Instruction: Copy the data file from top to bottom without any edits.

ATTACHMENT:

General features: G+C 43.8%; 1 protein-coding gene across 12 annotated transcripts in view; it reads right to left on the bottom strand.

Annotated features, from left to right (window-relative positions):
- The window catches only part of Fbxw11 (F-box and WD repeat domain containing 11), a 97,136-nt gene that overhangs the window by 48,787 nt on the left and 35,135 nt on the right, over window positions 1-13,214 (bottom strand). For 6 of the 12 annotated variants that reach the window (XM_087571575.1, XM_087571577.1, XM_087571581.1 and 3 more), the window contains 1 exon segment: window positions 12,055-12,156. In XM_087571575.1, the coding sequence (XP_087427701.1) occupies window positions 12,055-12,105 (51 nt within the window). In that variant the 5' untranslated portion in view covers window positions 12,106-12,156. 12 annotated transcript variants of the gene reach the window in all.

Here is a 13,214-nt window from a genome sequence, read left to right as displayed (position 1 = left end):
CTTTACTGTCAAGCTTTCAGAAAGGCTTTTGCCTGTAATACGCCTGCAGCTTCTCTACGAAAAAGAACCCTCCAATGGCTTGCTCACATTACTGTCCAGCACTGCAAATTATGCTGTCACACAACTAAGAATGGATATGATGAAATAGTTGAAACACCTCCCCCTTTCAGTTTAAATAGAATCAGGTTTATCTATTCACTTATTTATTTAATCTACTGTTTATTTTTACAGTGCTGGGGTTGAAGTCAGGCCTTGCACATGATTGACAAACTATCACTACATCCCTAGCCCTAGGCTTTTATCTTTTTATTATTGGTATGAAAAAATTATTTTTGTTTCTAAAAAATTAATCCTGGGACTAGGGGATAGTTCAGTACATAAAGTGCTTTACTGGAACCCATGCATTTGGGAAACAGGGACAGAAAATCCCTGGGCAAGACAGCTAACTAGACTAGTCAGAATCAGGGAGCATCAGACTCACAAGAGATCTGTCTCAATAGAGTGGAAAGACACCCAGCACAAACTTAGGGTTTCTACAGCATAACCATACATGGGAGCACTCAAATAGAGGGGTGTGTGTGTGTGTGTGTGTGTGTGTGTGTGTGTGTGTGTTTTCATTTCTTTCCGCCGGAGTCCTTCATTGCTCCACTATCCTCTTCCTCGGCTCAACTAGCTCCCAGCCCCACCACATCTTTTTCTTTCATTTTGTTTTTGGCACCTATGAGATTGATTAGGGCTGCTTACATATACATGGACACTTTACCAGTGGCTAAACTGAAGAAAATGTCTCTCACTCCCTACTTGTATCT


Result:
General features: G+C 43.8%; 1 protein-coding gene across 12 annotated transcripts in view; it reads right to left on the bottom strand.

Annotated features, from left to right (window-relative positions):
- The window catches only part of Fbxw11 (F-box and WD repeat domain containing 11), a 97,136-nt gene that overhangs the window by 48,787 nt on the left and 35,135 nt on the right, over window positions 1-13,214 (bottom strand). For 6 of the 12 annotated variants that reach the window (XM_087571575.1, XM_087571577.1, XM_087571581.1 and 3 more), the window contains 1 exon segment: window positions 12,055-12,156. In XM_087571575.1, the coding sequence (XP_087427701.1) occupies window positions 12,055-12,105 (51 nt within the window). In that variant the 5' untranslated portion in view covers window positions 12,106-12,156. 12 annotated transcript variants of the gene reach the window in all.

Here is a 13,214-nt window from a genome sequence, read left to right as displayed (position 1 = left end):
CTTTACTGTCAAGCTTTCAGAAAGGCTTTTGCCTGTAATACGCCTGCAGCTTCTCTACGAAAAAGAACCCTCCAATGGCTTGCTCACATTACTGTCCAGCACTGCAAATTATGCTGTCACACAACTAAGAATGGATATGATGAAATAGTTGAAACACCTCCCCCTTTCAGTTTAAATAGAATCAGGTTTATCTATTCACTTATTTATTTAATCTACTGTTTATTTTTACAGTGCTGGGGTTGAAGTCAGGCCTTGCACATGATTGACAAACTATCACTACATCCCTAGCCCTAGGCTTTTATCTTTTTATTATTGGTATGAAAAAATTATTTTTGTTTCTAAAAAATTAATCCTGGGACTAGGGGATAGTTCAGTACATAAAGTGCTTTACTGGAACCCATGCATTTGGGAAACAGGGACAGAAAATCCCTGGGCAAGACAGCTAACTAGACTAGTCAGAATCAGGGAGCATCAGACTCACAAGAGATCTGTCTCAATAGAGTGGAAAGACACCCAGCACAAACTTAGGGTTTCTACAGCATAACCATACATGGGAGCACTCAAATAGAGGGGTGTGTGTGTGTGTGTGTGTGTGTGTGTGTGTGTGTGTGTTTTCATTTCTTTCCGCCGGAGTCCTTCATTGCTCCACTATCCTCTTCCTCGGCTCAACTAGCTCCCAGCCCCACCACATCTTTTTCTTTCATTTTGTTTTTGGCACCTATGAGATTGATTAGGGCTGCTTACATATACATGGACACTTTACCAGTGGCTAAACTGAAGAAAATGTCTCTCACTCCCTACTTGTATCT